When I talk to others about my "writing rules," this is the one most likely to cause dismay. I should note, first, that I place no limits on reading literature, which I see as a very different animal. Literature is fiction that has been acclaimed by the highest critics, and it is what we study in school. I read lots of literature. That's very important to any writer.
But what about the regular stuff—the books that haven't won awards or critical attention? This is what I approach with caution. Sure, I love a lot of it, but it can be bad for my writer's ear (that innate sense of how a sentence should sound). My rule of thumb is that we write a little worse than the things we read. That's why I always look for something that will inspire me, someone whose work is much better than mine.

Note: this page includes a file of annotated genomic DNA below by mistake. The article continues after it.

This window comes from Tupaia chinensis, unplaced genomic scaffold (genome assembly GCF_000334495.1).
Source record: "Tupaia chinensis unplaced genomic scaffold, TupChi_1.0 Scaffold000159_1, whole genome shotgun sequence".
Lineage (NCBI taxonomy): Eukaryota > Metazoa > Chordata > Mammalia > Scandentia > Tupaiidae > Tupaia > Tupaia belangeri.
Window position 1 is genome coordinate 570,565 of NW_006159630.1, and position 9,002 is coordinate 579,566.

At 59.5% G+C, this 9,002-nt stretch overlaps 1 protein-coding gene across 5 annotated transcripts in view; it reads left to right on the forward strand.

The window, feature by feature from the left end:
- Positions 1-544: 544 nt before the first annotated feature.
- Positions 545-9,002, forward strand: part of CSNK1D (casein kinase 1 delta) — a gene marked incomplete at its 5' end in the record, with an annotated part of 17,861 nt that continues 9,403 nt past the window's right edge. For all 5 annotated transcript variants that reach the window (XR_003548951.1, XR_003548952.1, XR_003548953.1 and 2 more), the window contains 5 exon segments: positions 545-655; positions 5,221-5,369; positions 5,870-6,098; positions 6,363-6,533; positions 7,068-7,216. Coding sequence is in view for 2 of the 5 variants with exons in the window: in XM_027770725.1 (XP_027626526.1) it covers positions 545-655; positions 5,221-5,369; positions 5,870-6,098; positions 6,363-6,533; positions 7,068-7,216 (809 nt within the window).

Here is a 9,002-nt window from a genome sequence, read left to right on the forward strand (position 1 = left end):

There are other good reasons not to read fiction. Writing and reading fiction both please the same part of the brain, but writing is harder to do, so any time I spend reading another's story is time I'm not spending on my own. Second, a writer can only write about what he or she already knows, so I tend to use my reading time now for expanding my horizons. I read history, which gives me all kinds of interesting ideas; memoirs, which are a useful study in personal expression and the chronicling of emotion; and works of geography and travel, which take me to places that I can then use in future manuscripts. If I were reading fiction, I couldn't and shouldn't borrow things for later use—that's plagiarism!
I should mention here that I spent a lifetime reading fiction before I decided to write it. My editor suspects that she rejects many manuscripts from authors who have not read enough. Their inexperience shows in relatively shallow or clichéd plots and characterizations. If you want to write a certain type of fiction, you should first read the classics of that genre and get to know what has already been done.